Film: The Intrinsically Unbearable Weight of Great Talent is Nicolas Cage

Nicolas Cage has a reputation on screen and off, but there hasn’t been a single film that embodies his wild persona so far.

Nicolas Cage is kind of a wildcard.

Known for his high onscreen performances and eclectic offscreen antics, Cage has a reputation for being unpredictable.

From ’90s superstars in beloved blockbusters like Con Air and Stone To be a productive presence on small projects that most people haven’t even heard of, Cage loves to work. He may be an Oscar winner but he proved that he doesn’t work for the sake of work.

Even with such a solid filmography (he released seven projects in 2019 alone), Cage never had a role like he did in The Unbearable Burden of Great Talent. Never before had a job required him to tap into everything that was intrinsically within him – and it wouldn’t have worked if Cage hadn’t acquired this quirky personality.

Because never before had he had to play a fictional version of himself, the film star Nicolas Cage. And movie stars have so many neuroses.

The Unbearable Burden of Great Talentdirected by Tom Gormican from a screenplay by Gormican and Kevin Ettan, is a crazy, self-conscious, and out-of-control project featuring, among many other things, scenes of Cage strangling an old man, wild at heart version of himself.

And that’s probably not the craziest thing that happened.

Nick (for the sake of clarity, Nick is a fictional version of Cage) is desperate after he loses the game-changing role he wanted. She’s so moody, she’s about to retire from acting, making a lyrical farewell to the majesty of storytelling and myth-making.

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But before he can back down, he’s about to put on one more show – attending the Spanish billionaire Mallorca’s $1 million birthday party.

The billionaire in question is Javi (Pedro Pascal), a die-hard fan who wants nothing more than to hang out with his idols and hopefully he reads the scripts he wrote with Nick in mind.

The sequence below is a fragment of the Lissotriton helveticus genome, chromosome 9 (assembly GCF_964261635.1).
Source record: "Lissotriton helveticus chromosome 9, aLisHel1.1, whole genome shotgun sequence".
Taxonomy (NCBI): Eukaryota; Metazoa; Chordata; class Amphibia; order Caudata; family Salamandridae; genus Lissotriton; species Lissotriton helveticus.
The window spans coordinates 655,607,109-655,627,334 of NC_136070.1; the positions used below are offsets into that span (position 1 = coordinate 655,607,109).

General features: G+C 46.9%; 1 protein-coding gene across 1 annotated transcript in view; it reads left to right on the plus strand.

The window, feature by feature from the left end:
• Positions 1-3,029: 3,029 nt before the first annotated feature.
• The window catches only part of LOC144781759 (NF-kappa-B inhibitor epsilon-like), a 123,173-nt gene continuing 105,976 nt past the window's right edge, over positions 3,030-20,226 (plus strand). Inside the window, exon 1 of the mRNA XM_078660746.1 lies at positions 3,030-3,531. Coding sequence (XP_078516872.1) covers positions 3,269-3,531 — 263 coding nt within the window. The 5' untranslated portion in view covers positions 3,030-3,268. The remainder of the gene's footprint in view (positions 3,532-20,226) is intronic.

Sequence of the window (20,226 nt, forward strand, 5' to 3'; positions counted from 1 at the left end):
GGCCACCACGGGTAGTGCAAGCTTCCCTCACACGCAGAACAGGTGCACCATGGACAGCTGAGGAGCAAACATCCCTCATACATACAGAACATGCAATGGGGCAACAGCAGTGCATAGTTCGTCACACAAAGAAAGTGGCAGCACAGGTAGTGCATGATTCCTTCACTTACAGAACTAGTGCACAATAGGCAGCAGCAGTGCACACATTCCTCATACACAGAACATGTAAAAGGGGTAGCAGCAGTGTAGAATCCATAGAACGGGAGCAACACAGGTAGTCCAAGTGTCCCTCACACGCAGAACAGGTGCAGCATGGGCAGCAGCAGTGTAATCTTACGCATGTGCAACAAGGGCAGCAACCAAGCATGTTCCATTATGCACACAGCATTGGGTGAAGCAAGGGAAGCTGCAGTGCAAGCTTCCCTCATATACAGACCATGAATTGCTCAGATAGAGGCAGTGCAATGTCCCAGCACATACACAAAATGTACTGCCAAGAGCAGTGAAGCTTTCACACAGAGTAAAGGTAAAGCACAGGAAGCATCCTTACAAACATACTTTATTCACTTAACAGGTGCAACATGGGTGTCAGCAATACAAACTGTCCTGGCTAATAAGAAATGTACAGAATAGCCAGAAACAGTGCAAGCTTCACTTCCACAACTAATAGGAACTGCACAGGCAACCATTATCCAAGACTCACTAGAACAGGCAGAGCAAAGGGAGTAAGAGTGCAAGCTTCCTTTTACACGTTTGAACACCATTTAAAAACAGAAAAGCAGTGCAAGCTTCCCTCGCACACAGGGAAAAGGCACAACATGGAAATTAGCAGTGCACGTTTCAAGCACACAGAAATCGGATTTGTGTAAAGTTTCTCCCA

Despite some initial hesitation, Nick and Javi bond in a talking bromance scene that mimics vibes Before sunriserom-com Nora Ephron or even the stoner comedy Seth Rogen as they connect for a love of culture, Stanislavski and Paddington 2. This ode to male friendship really warms the shells.

Pascal has increased his mega-watt charm to three thousand, so, like Nick, audiences will be captivated by Javi. So when CIA agents (Tiffany Haddish and Ike Barinholtz) approach Nick to ask them to spy on Javi, who they claim to be a ruthless crime lord, Nick doesn’t know what to believe.

Now he has to do what he pretends to do in the movies – become an action star. But as Javi keeps reminding him, Nick has insane driving skills (thanks to Go in 60 seconds) and can run like no one else (as he did in National treasure).

The Burden of Unbearable Great Talent pivots seamlessly from bromance to action-adventure story, and it’s all purposely telegrammed – but in a more winking way than Cage’s self-referential meta, Adaptation.

There are countless nods to Cage’s work and the entertainment industry in general – quotes from John Cassavetes or mandy comes thick and fast – but never digs that deep when it comes to actually examining Hollywood myth-making.

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But there’s no need, because the goal The Unbearable Burden of Great Talent doesn’t seem to be some heavy thinking. Cage and the filmmakers clearly set out to make something entertaining. And that is right. It’s not in spades.

Rating: 3.5/5

The Unbearable Weight Of Massive Talent is in theaters from Thursday, April 21

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